Virginia Trioli: Moving from retail trade to global trade, US President Donald Trump has announced that he’s going to impose new tariffs on another $300 billion worth of Chinese products from September. This announcement came after the latest round of bilateral talks showing no sign of a breakthrough.

Michael Rowland: Our Trade Minister Simon Birmingham is in Beijing at the moment trying to make sure Australia isn’t caught in the crossfire. He joins us now. Minister, good morning.

Simon Birmingham: Good morning Michael.

Michael Rowland: How much do you fear this latest move by Donald Trump will complicate your attempts to reach out to Chinese officials?

Simon Birmingham: This is a disappointing potential further development. We obviously hope that the talks that ensue over the next month do see this threatening tariff increase avoided. We have seen that from the previous escalation of tariffs and counter-tariffs between the US and China, that has slowed global growth. The slowing of global growth is bad news for everybody across the world, and so we really do urge parties to continue their dialogue and hopefully to avert this increase.

And for Australia, and what we’re doing here- yes, Michael?

Michael Rowland: Yes. How much do you fear Australia is going to be collateral damage in this clearly escalating trade war between China and the United States?

Simon Birmingham: Well, in short term horizons there may even be opportunities that occur as purchasing decisions shift, as goods between two countries increase in price as the result of tariffs being applied. But over the long term and even the medium term, what we’ve seen is that this trade war has hurt everybody around the world because it’s slowed down the rate of export growth. And in slowing down the rate of export growth, it’s slowed down the rate of global economic growth. That’s the analysis of the IMF and other international institutions, and so what we have to do is, as well as urging the parties to talk and try to resolve their differences, get on with insulating Australia as best we possibly can. And that really is the heart of the reason as to why I’m here in Beijing, having trade discussions not just with China but indeed in total 16 nations including Australia and China coming together to talk about closer regional economic cooperation, creating a new trading bloc that can build on the successes our government had in establishing free trade agreements with China, Japan, Korea, others that we’ve done regionally such as Indonesia, all of which have helped to underpin real growth in Australian exports which flows through to real growth in Australian jobs.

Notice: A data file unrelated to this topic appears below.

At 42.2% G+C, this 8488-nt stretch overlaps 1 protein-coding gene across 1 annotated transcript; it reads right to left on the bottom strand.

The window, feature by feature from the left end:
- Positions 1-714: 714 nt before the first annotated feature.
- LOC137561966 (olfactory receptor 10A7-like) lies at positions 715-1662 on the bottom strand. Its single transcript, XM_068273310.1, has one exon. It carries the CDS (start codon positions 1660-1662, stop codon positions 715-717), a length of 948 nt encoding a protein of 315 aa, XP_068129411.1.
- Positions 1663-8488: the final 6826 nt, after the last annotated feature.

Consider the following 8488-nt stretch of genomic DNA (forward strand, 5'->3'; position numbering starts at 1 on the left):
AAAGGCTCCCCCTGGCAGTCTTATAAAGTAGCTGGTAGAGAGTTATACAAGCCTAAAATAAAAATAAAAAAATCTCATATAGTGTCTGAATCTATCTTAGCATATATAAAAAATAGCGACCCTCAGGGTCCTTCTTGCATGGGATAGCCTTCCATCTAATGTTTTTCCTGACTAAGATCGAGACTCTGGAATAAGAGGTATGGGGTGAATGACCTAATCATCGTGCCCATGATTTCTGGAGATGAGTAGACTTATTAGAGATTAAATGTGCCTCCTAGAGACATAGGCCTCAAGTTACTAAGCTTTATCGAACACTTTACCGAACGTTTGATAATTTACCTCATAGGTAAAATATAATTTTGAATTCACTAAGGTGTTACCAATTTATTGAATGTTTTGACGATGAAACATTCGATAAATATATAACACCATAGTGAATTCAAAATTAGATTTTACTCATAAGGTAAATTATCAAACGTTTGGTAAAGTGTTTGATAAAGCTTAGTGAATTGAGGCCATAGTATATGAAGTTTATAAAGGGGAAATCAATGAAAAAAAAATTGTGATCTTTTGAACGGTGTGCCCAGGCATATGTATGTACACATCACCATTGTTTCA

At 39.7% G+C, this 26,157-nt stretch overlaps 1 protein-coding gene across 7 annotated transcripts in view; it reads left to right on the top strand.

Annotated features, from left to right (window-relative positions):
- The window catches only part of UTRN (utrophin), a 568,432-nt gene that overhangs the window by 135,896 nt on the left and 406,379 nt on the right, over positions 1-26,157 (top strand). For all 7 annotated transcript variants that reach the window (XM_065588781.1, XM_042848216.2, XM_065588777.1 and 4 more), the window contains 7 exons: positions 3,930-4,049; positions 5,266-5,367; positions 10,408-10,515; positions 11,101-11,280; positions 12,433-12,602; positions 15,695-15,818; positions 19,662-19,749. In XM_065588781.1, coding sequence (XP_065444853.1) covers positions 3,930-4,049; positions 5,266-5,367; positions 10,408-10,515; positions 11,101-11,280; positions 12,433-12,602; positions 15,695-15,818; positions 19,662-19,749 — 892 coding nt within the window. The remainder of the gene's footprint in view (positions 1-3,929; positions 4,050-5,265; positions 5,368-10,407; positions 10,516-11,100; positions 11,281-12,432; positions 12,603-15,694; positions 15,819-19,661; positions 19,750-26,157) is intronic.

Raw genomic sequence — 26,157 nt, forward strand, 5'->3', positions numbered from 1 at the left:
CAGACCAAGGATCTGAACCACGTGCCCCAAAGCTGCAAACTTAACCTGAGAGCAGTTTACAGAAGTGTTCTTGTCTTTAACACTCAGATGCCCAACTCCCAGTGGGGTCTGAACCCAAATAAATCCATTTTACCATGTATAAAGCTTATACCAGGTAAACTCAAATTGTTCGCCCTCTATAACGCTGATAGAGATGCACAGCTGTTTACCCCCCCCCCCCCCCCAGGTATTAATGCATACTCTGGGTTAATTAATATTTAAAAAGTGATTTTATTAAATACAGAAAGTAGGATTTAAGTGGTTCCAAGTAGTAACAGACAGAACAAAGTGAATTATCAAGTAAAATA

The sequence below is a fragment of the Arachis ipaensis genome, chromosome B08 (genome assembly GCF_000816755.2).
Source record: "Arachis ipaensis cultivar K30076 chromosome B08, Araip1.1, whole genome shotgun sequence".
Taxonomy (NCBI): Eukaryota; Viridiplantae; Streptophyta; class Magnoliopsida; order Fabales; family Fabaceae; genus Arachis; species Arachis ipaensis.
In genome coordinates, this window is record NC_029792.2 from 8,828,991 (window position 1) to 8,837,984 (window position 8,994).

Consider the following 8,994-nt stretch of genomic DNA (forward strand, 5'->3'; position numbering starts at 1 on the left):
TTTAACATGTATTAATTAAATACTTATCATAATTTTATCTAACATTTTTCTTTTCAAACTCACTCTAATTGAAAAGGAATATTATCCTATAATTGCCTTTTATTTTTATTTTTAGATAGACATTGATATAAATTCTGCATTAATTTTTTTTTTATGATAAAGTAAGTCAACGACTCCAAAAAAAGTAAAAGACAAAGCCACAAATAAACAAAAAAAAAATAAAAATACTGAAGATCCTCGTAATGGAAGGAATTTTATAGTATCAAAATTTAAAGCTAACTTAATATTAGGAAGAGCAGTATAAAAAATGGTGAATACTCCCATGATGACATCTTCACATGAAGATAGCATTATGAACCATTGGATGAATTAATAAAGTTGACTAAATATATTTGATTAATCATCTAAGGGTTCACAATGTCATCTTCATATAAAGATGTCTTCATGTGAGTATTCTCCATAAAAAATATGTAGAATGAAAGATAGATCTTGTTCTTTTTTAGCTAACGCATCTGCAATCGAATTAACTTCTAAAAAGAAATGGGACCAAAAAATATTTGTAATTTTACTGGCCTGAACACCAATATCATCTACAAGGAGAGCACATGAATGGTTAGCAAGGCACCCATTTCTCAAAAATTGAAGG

Michael Rowland: Okay. There is consumer concern about some of our raw material imports being held up in Chinese ports. Will you be raising that with Chinese officials?